Segrave-Daly continues, “If you’re going to be implementing these guidelines, our babies need to be protected. And they’re being used for a policy that has weak scientific evidence.”
That’s not to say there’s anything wrong with the desire to exclusively breastfeed for those who want and have the means to do it. And some are hoping that the guidelines can work to normalize and support breastfeeding and extended breastfeeding particularly for groups that have been largely disenfranchised by the healthcare system as a whole, specifically calling for addressing “implicit bias, structural bias and structural racism” all of which have created large disparities not only in breastfeeding rates but healthcare in general.
Dr. Kimmarie Bugg is the CEO of Reaching Our Sisters Everywhere, Inc. (ROSE) which was founded in 2011 to address breastfeeding disparities in the African American community. Bugg says that aspect of the updated guidelines is needed to combat the continued disenfranchising of Black families prevailing in nearly every other aspect of healthcare in this country. “It has been a Herculean effort,” she says, referencing the decades-long work, dating back to 2000 with then Surgeon General David Satcher’s Blueprint for Action on Breastfeeding, which made direct reference to the low breastfeeding rates in minority communities.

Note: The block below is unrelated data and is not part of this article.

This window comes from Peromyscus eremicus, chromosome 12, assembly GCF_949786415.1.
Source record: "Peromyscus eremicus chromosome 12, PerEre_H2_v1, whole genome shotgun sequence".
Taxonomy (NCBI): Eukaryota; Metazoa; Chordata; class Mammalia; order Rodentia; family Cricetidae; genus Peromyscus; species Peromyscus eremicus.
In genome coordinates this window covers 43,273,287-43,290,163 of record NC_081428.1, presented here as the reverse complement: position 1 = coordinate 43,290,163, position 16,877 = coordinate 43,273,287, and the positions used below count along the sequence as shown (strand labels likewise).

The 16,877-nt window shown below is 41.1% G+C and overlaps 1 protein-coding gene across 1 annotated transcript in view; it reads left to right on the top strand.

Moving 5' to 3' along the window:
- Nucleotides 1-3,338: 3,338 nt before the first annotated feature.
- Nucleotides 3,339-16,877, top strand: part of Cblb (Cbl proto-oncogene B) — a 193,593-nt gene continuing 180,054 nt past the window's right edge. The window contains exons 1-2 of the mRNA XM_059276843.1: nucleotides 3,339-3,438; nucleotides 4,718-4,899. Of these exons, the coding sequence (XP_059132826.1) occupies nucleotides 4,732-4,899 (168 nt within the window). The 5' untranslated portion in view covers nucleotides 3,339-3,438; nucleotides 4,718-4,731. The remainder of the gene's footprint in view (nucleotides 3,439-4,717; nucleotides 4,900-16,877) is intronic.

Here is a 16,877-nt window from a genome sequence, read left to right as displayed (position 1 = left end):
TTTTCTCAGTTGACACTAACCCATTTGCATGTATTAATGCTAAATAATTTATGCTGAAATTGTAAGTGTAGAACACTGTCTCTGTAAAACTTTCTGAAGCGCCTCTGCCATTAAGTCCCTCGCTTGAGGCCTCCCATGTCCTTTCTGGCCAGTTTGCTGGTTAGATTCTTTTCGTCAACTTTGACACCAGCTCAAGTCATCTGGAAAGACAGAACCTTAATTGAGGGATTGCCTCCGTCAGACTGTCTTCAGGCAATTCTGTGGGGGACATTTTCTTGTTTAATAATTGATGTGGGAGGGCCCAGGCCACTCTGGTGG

She says she witnessed these disparities in her work, recently seeing three breastfeeding mothers in a support group all be told individually by their pediatrician, at 1 to 2 weeks, that they would need to supplement because their babies were not growing as fast as they’ d like. “Three out of three is just ridiculous,” she says, explaining how each mother consulted a lactation specialist and ended up not needing to supplement as their babies were growing fine on the growth chart by the next visit.
“Besides just putting out the guidelines, there needs to be training and education, which there is not,” she says. “What we really need is for pediatricians to learn how to speak to families about breastfeeding. We have a long way to go to combat this.”